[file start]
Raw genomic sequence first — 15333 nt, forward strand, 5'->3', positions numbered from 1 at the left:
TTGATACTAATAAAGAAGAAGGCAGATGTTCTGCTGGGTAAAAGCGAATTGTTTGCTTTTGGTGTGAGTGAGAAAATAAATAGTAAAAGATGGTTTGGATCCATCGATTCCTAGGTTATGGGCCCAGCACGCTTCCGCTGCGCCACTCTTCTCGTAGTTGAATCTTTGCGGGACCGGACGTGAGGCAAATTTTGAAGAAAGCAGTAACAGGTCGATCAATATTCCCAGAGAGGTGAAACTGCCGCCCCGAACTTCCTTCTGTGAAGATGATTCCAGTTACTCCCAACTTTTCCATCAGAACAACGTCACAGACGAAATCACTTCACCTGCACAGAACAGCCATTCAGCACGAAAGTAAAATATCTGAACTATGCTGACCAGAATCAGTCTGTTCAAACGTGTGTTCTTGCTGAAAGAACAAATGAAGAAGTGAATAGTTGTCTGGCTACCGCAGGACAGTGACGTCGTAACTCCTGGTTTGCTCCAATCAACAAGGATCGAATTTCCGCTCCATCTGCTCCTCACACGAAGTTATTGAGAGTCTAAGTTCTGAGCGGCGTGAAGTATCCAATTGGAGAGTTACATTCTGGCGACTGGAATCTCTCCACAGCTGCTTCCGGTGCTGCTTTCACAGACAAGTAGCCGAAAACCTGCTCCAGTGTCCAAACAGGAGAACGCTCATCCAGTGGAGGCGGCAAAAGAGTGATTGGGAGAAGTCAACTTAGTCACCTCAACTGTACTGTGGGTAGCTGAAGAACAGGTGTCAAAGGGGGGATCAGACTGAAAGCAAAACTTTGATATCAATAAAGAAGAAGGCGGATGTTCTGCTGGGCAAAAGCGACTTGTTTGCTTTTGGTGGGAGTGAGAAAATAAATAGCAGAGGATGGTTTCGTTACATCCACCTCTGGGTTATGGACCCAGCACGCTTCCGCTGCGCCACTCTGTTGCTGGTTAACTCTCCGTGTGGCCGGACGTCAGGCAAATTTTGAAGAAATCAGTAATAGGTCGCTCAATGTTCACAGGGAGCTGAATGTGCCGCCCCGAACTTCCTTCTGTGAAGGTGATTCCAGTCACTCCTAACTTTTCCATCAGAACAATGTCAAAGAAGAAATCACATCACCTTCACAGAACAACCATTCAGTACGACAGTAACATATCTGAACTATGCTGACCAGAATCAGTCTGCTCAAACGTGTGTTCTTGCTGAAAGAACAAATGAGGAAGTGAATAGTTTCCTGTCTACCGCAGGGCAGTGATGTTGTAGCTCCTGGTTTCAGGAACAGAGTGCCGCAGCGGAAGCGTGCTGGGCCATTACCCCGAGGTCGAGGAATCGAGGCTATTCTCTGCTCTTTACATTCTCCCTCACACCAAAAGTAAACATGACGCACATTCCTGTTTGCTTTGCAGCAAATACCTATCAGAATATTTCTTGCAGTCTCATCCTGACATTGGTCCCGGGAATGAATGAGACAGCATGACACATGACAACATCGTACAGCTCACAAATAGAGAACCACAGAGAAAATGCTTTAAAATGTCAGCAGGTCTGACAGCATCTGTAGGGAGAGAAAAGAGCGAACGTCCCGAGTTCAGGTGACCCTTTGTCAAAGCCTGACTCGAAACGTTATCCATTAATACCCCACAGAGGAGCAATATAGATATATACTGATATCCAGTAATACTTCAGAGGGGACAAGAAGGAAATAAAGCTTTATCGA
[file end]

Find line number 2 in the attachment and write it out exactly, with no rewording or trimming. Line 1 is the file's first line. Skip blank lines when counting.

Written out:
TTGATACTAATAAAGAAGAAGGCAGATGTTCTGCTGGGTAAAAGCGAATTGTTTGCTTTTGGTGTGAGTGAGAAAATAAATAGTAAAAGATGGTTTGGATCCATCGATTCCTAGGTTATGGGCCCAGCACGCTTCCGCTGCGCCACTCTTCTCGTAGTTGAATCTTTGCGGGACCGGACGTGAGGCAAATTTTGAAGAAAGCAGTAACAGGTCGATCAATATTCCCAGAGAGGTGAAACTGCCGCCCCGAACTTCCTTCTGTGAAGATGATTCCAGTTACTCCCAACTTTTCCATCAGAACAACGTCACAGACGAAATCACTTCACCTGCACAGAACAGCCATTCAGCACGAAAGTAAAATATCTGAACTATGCTGACCAGAATCAGTCTGTTCAAACGTGTGTTCTTGCTGAAAGAACAAATGAAGAAGTGAATAGTTGTCTGGCTACCGCAGGACAGTGACGTCGTAACTCCTGGTTTGCTCCAATCAACAAGGATCGAATTTCCGCTCCATCTGCTCCTCACACGAAGTTATTGAGAGTCTAAGTTCTGAGCGGCGTGAAGTATCCAATTGGAGAGTTACATTCTGGCGACTGGAATCTCTCCACAGCTGCTTCCGGTGCTGCTTTCACAGACAAGTAGCCGAAAACCTGCTCCAGTGTCCAAACAGGAGAACGCTCATCCAGTGGAGGCGGCAAAAGAGTGATTGGGAGAAGTCAACTTAGTCACCTCAACTGTACTGTGGGTAGCTGAAGAACAGGTGTCAAAGGGGGGATCAGACTGAAAGCAAAACTTTGATATCAATAAAGAAGAAGGCGGATGTTCTGCTGGGCAAAAGCGACTTGTTTGCTTTTGGTGGGAGTGAGAAAATAAATAGCAGAGGATGGTTTCGTTACATCCACCTCTGGGTTATGGACCCAGCACGCTTCCGCTGCGCCACTCTGTTGCTGGTTAACTCTCCGTGTGGCCGGACGTCAGGCAAATTTTGAAGAAATCAGTAATAGGTCGCTCAATGTTCACAGGGAGCTGAATGTGCCGCCCCGAACTTCCTTCTGTGAAGGTGATTCCAGTCACTCCTAACTTTTCCATCAGAACAATGTCAAAGAAGAAATCACATCACCTTCACAGAACAACCATTCAGTACGACAGTAACATATCTGAACTATGCTGACCAGAATCAGTCTGCTCAAACGTGTGTTCTTGCTGAAAGAACAAATGAGGAAGTGAATAGTTTCCTGTCTACCGCAGGGCAGTGATGTTGTAGCTCCTGGTTTCAGGAACAGAGTGCCGCAGCGGAAGCGTGCTGGGCCATTACCCCGAGGTCGAGGAATCGAGGCTATTCTCTGCTCTTTACATTCTCCCTCACACCAAAAGTAAACATGACGCACATTCCTGTTTGCTTTGCAGCAAATACCTATCAGAATATTTCTTGCAGTCTCATCCTGACATTGGTCCCGGGAATGAATGAGACAGCATGACACATGACAACATCGTACAGCTCACAAATAGAGAACCACAGAGAAAATGCTTTAAAATGTCAGCAGGTCTGACAGCATCTGTAGGGAGAGAAAAGAGCGAACGTCCCGAGTTCAGGTGACCCTTTGTCAAAGCCTGACTCGAAACGTTATCCATTAATACCCCACAGAGGAGCAATATAGATATATACTGATATCCAGTAATACTTCAGAGGGGACAAGAAGGAAATAAAGCTTTATCGA